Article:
52 results

  • Creator is exactly "Smith, Mary Rozet"

Smith's note, written at the end of a letter by Addams, reveals that Addams is too ill to travel to New York, despite her hope to do so.

Martin sends Addams the text of telegrams from Sarah Alice Addams Haldeman and Mary Rozet Smith that arrived after Addams departed. Martin also reports that Addams' speeches were successful.

Smith thanks McCormick for the check on behalf of Bowen and Addams.

Smith reaches out to Haldeman after the death of Haldeman's mother and discusses family affairs and Hull-House.

Smith tries to persuade Wald to join the trip to Holland for the International Congress of Women.

Addams and forty-five other women petition Post to halt the deportation of Emmeline Pankhurst.

Addams and forty-five other women petition Wilson to halt the deportation of Emmeline Pankhurst.

Addams and forty-five other women petition Wilson to halt the deportation of Emmeline Pankhurst.

Addams and other Chicago women send a message to Emmeline Pankhurst in solidarity with her, appalled at her detention at Ellis Island.

Smith invites Kohn to visit her and Jane Addams in Bar Harbor, Maine, soon.

Smith thanks Kohn for the candies she sent to her and to Jane Addams aboard ship for their journey to Egypt and offers some details of their sea voyage.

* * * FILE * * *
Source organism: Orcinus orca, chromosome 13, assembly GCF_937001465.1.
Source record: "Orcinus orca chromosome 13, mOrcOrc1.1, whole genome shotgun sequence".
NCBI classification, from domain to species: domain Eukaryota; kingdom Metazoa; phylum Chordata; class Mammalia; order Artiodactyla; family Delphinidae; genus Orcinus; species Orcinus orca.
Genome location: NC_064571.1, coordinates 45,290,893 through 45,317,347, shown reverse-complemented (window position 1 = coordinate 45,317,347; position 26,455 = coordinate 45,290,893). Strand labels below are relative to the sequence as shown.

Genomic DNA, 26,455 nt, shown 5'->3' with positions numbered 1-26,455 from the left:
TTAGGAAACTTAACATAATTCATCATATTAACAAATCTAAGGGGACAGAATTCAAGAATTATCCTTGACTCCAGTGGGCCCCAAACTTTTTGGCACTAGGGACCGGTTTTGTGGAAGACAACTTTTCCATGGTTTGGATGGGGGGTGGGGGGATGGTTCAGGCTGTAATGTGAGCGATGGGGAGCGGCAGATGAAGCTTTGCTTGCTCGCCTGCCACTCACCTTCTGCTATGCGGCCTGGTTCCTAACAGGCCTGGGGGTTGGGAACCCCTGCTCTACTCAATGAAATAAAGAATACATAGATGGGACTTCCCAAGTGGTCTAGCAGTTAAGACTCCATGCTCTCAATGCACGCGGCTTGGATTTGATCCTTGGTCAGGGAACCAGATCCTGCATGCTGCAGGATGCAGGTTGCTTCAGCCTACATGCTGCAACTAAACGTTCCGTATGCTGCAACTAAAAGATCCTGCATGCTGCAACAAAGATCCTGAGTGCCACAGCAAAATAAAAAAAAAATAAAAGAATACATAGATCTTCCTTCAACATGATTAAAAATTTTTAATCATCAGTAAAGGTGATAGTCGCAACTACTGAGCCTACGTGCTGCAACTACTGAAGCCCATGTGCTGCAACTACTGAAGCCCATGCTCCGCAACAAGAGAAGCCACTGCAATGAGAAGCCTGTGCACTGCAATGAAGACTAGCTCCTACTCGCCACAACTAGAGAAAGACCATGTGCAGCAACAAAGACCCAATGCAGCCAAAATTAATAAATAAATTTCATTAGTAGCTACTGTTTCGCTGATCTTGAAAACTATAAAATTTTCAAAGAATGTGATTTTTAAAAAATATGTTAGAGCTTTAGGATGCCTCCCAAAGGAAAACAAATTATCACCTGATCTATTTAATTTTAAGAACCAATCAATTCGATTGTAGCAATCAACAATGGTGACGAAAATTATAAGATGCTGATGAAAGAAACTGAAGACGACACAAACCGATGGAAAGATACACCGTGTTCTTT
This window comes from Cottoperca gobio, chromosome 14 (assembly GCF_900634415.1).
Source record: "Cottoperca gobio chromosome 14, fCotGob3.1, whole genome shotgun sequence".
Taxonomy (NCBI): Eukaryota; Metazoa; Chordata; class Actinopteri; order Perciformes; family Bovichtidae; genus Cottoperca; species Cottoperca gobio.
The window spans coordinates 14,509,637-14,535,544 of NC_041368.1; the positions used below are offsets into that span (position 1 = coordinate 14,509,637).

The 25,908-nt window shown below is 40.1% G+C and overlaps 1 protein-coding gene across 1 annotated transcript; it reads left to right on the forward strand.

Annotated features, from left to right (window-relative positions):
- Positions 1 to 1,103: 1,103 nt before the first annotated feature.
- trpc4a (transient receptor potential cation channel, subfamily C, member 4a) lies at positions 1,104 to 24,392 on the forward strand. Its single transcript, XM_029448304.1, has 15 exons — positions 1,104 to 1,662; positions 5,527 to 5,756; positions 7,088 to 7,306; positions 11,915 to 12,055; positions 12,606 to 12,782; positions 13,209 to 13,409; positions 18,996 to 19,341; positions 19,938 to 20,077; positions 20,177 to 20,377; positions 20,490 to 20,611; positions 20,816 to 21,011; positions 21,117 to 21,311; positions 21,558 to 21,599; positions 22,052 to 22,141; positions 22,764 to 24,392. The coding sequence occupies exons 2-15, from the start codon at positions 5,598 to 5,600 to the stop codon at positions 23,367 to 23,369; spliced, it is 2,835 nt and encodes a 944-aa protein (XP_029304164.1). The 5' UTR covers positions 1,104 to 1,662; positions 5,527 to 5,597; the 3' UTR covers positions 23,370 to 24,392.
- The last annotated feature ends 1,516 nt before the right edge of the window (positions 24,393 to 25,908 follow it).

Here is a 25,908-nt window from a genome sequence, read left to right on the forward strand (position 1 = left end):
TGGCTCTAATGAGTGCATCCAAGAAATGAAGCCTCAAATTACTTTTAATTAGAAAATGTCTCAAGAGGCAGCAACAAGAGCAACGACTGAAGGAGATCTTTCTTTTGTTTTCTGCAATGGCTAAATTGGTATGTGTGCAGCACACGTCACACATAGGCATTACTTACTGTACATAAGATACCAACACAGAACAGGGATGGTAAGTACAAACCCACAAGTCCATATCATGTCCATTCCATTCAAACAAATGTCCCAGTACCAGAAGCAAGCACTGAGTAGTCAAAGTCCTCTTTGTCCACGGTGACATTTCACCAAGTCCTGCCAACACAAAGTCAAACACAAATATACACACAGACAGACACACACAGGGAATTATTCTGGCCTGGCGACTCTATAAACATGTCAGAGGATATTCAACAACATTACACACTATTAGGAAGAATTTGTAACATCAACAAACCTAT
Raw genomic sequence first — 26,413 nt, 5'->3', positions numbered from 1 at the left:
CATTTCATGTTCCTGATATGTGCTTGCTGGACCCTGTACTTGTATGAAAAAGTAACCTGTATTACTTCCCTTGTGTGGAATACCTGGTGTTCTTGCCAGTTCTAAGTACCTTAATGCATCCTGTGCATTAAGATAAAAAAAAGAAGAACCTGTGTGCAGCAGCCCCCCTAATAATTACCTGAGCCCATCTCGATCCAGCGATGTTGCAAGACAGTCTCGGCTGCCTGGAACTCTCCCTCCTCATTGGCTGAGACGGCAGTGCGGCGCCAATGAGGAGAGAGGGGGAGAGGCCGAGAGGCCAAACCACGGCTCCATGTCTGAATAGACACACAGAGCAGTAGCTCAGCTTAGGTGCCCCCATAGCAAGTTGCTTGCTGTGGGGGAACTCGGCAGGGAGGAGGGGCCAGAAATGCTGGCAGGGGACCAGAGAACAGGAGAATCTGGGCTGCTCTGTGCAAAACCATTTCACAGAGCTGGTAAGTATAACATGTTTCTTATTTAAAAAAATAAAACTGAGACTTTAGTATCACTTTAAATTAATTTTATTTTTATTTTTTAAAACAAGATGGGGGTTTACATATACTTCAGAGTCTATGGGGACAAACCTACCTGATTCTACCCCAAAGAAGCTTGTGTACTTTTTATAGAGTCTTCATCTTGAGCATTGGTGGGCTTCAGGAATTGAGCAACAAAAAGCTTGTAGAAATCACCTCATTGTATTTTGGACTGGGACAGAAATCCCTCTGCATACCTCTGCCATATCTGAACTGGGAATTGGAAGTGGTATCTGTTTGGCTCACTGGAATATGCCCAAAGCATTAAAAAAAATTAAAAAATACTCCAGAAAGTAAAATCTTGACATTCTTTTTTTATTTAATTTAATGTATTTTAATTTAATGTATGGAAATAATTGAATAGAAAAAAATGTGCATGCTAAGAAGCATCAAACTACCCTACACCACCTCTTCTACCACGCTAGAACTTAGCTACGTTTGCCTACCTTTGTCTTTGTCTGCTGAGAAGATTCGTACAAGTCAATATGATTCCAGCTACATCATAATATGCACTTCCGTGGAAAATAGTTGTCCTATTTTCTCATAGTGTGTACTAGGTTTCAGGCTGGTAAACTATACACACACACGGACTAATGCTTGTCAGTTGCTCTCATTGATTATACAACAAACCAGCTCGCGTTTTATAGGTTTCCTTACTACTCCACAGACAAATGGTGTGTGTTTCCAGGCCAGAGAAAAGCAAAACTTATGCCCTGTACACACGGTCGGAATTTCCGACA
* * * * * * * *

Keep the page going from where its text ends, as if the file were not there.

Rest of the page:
On behalf of Addams, Smith writes James about Addams's speaking engagements in Wisconsin and clarifies that she endorsed the Progressive Party as an individual and not on behalf of the National American Woman Suffrage Association.

On behalf of Addams, Smith writes Robins about Addams' speaking schedule in the coming weeks.

On behalf of Addams, Smith asks Eastman to clarify Addams' speaking schedule in Wisconsin.

Smith writes Kohn to confirm her stay at Hull-House.

Smith thanks Brett for sending Addams a copy of Spirit of American Government.

Smith asks whether Kelley can come to visit in November.

Smith chats with Wald about plans for the summer and her ward.

Smith writes to Kelley regarding education expenses for Sara as well as on the health of some of Kelley's friends in the neighborhood.

Smith urges McCormick to cast a vote to defeat George Duddleston's candidacy for president of the Chicago Board of Education.

Smith describes missing Margaret Kelley at Christmas and covers preparations for celebrating the holiday. She provides brief news of her family.

Smith writes about Wald's planned trip, sickness and death in her family, and the installation of an organ in her mother's memory at Hull-House.
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